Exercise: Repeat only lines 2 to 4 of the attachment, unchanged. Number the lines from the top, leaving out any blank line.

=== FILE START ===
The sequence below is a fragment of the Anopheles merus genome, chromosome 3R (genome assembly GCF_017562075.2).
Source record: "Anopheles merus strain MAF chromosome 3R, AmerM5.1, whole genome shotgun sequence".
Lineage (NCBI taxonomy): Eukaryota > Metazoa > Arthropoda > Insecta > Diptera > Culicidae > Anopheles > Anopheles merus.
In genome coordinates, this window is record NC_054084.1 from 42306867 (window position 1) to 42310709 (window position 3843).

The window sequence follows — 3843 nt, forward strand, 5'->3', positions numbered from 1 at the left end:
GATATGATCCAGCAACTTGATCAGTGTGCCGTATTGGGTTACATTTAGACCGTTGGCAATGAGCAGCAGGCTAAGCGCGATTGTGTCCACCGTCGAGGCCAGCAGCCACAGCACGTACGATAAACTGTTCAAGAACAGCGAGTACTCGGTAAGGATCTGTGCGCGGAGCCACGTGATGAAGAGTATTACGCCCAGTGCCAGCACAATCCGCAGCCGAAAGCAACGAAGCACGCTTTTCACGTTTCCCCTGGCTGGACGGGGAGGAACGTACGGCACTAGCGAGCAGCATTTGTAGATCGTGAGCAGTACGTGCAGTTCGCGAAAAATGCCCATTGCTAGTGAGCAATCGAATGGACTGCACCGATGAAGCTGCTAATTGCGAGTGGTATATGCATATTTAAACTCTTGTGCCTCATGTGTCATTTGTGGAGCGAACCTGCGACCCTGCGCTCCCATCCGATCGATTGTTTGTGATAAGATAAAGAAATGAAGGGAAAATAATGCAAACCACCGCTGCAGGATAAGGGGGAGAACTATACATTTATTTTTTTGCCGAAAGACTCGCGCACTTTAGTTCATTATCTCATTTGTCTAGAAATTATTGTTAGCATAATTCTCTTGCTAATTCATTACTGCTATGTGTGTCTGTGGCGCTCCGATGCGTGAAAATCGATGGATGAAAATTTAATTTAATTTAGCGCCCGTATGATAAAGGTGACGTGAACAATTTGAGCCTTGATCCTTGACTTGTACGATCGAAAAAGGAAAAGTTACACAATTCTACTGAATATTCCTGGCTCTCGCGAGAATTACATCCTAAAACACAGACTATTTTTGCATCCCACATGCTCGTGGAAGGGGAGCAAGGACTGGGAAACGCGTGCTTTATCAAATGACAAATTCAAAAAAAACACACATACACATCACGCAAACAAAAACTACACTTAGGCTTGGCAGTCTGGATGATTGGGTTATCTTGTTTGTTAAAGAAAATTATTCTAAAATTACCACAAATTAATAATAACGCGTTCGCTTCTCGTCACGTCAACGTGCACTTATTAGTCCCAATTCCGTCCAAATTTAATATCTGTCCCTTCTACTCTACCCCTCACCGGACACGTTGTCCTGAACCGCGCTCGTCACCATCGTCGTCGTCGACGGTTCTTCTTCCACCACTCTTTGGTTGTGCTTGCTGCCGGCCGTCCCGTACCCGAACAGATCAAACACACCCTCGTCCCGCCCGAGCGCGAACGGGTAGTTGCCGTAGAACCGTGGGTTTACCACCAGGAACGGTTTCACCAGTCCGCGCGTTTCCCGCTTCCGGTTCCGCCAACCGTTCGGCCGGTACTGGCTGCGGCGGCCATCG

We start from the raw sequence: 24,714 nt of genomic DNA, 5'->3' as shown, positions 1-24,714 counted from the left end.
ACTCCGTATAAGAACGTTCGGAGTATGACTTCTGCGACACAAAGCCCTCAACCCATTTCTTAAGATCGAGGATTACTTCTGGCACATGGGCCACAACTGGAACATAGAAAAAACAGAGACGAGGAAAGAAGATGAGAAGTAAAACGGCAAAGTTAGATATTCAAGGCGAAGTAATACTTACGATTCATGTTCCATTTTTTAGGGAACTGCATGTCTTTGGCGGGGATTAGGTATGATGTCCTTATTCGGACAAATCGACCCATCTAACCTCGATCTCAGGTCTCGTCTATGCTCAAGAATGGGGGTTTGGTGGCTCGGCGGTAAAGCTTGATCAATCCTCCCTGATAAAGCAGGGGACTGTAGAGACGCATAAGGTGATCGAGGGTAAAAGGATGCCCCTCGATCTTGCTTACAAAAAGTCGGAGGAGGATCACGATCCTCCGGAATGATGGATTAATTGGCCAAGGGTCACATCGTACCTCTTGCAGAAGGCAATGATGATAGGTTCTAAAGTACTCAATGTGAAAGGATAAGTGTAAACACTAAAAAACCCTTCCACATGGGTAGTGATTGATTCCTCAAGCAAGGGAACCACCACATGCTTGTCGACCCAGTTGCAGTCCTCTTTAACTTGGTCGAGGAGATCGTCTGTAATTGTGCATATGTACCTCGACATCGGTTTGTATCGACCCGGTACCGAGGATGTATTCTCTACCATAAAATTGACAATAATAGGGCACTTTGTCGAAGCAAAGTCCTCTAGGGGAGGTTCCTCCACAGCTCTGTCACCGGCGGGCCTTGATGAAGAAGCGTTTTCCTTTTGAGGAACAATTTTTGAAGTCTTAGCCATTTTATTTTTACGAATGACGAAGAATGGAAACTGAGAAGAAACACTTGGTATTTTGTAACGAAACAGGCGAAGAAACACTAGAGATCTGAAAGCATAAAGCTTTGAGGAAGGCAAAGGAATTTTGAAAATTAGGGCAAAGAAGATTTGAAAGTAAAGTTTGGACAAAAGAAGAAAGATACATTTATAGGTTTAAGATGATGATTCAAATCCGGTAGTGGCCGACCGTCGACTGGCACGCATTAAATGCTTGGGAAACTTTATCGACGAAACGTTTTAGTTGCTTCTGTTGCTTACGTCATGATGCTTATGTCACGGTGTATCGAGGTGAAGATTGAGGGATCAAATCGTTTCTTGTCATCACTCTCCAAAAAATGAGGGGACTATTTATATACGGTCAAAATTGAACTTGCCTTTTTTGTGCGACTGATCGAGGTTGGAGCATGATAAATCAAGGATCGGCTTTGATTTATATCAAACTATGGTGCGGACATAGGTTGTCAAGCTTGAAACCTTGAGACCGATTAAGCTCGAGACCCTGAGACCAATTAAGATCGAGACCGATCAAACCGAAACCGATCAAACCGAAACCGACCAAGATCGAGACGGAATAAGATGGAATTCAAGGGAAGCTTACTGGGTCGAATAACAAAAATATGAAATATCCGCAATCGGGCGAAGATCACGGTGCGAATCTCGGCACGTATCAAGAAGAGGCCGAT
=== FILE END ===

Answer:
Source record: "Anopheles merus strain MAF chromosome 3R, AmerM5.1, whole genome shotgun sequence".
Lineage (NCBI taxonomy): Eukaryota > Metazoa > Arthropoda > Insecta > Diptera > Culicidae > Anopheles > Anopheles merus.
In genome coordinates, this window is record NC_054084.1 from 42306867 (window position 1) to 42310709 (window position 3843).